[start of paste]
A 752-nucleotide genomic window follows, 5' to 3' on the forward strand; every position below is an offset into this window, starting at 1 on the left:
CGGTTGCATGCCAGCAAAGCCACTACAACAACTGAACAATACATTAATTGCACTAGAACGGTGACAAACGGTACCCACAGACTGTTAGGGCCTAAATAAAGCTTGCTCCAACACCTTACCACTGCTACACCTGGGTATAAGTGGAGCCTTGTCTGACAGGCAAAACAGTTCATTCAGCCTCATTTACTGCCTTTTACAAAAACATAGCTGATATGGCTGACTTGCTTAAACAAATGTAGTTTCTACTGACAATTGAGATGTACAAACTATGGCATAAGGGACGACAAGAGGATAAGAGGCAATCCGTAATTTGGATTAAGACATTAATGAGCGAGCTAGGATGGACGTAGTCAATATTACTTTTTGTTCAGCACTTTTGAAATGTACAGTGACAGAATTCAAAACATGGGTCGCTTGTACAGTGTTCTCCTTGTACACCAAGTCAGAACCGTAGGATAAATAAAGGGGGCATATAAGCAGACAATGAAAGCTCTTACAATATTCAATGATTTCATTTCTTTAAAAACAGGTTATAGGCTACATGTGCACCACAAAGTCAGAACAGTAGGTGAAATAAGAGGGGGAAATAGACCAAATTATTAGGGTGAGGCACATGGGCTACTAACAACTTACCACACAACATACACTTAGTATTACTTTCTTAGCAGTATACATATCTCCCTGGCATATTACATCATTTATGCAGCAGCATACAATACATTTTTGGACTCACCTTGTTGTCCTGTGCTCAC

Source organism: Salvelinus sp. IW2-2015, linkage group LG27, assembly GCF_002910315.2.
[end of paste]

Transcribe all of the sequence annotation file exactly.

A 752-nucleotide genomic window follows, 5' to 3' on the forward strand; every position below is an offset into this window, starting at 1 on the left:
CGGTTGCATGCCAGCAAAGCCACTACAACAACTGAACAATACATTAATTGCACTAGAACGGTGACAAACGGTACCCACAGACTGTTAGGGCCTAAATAAAGCTTGCTCCAACACCTTACCACTGCTACACCTGGGTATAAGTGGAGCCTTGTCTGACAGGCAAAACAGTTCATTCAGCCTCATTTACTGCCTTTTACAAAAACATAGCTGATATGGCTGACTTGCTTAAACAAATGTAGTTTCTACTGACAATTGAGATGTACAAACTATGGCATAAGGGACGACAAGAGGATAAGAGGCAATCCGTAATTTGGATTAAGACATTAATGAGCGAGCTAGGATGGACGTAGTCAATATTACTTTTTGTTCAGCACTTTTGAAATGTACAGTGACAGAATTCAAAACATGGGTCGCTTGTACAGTGTTCTCCTTGTACACCAAGTCAGAACCGTAGGATAAATAAAGGGGGCATATAAGCAGACAATGAAAGCTCTTACAATATTCAATGATTTCATTTCTTTAAAAACAGGTTATAGGCTACATGTGCACCACAAAGTCAGAACAGTAGGTGAAATAAGAGGGGGAAATAGACCAAATTATTAGGGTGAGGCACATGGGCTACTAACAACTTACCACACAACATACACTTAGTATTACTTTCTTAGCAGTATACATATCTCCCTGGCATATTACATCATTTATGCAGCAGCATACAATACATTTTTGGACTCACCTTGTTGTCCTGTGCTCAC

Source organism: Salvelinus sp. IW2-2015, linkage group LG27, assembly GCF_002910315.2.